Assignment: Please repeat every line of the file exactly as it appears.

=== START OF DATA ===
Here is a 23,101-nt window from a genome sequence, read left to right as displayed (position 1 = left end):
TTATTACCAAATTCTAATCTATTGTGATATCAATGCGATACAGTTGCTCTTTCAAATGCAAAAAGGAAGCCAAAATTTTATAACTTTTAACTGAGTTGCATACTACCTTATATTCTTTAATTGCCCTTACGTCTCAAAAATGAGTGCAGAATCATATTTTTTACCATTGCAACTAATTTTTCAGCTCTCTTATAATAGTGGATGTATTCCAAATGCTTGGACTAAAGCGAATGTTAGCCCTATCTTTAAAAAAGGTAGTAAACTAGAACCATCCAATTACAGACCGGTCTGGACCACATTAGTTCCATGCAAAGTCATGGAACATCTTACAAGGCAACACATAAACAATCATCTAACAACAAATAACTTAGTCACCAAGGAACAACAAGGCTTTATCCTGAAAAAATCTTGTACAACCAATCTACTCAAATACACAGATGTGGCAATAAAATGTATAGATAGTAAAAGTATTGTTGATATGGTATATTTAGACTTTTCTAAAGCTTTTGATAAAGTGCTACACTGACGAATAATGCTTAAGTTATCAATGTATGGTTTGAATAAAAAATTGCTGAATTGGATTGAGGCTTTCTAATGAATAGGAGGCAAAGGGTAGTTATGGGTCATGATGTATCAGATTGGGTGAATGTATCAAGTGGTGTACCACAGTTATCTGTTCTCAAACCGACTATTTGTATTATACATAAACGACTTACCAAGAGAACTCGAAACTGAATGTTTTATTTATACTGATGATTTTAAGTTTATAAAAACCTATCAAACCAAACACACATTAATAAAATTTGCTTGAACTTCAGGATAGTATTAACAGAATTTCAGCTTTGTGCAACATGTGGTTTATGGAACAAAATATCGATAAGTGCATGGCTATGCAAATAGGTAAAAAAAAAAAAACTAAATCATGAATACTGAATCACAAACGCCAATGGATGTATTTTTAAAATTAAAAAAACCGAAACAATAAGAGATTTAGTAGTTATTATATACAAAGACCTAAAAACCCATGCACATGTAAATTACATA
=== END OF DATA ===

Here is a 23,101-nt window from a genome sequence, read left to right as displayed (position 1 = left end):
TTATTACCAAATTCTAATCTATTGTGATATCAATGCGATACAGTTGCTCTTTCAAATGCAAAAAGGAAGCCAAAATTTTATAACTTTTAACTGAGTTGCATACTACCTTATATTCTTTAATTGCCCTTACGTCTCAAAAATGAGTGCAGAATCATATTTTTTACCATTGCAACTAATTTTTCAGCTCTCTTATAATAGTGGATGTATTCCAAATGCTTGGACTAAAGCGAATGTTAGCCCTATCTTTAAAAAAGGTAGTAAACTAGAACCATCCAATTACAGACCGGTCTGGACCACATTAGTTCCATGCAAAGTCATGGAACATCTTACAAGGCAACACATAAACAATCATCTAACAACAAATAACTTAGTCACCAAGGAACAACAAGGCTTTATCCTGAAAAAATCTTGTACAACCAATCTACTCAAATACACAGATGTGGCAATAAAATGTATAGATAGTAAAAGTATTGTTGATATGGTATATTTAGACTTTTCTAAAGCTTTTGATAAAGTGCTACACTGACGAATAATGCTTAAGTTATCAATGTATGGTTTGAATAAAAAATTGCTGAATTGGATTGAGGCTTTCTAATGAATAGGAGGCAAAGGGTAGTTATGGGTCATGATGTATCAGATTGGGTGAATGTATCAAGTGGTGTACCACAGTTATCTGTTCTCAAACCGACTATTTGTATTATACATAAACGACTTACCAAGAGAACTCGAAACTGAATGTTTTATTTATACTGATGATTTTAAGTTTATAAAAACCTATCAAACCAAACACACATTAATAAAATTTGCTTGAACTTCAGGATAGTATTAACAGAATTTCAGCTTTGTGCAACATGTGGTTTATGGAACAAAATATCGATAAGTGCATGGCTATGCAAATAGGTAAAAAAAAAAAAACTAAATCATGAATACTGAATCACAAACGCCAATGGATGTATTTTTAAAATTAAAAAAACCGAAACAATAAGAGATTTAGTAGTTATTATATACAAAGACCTAAAAACCCATGCACATGTAAATTACATA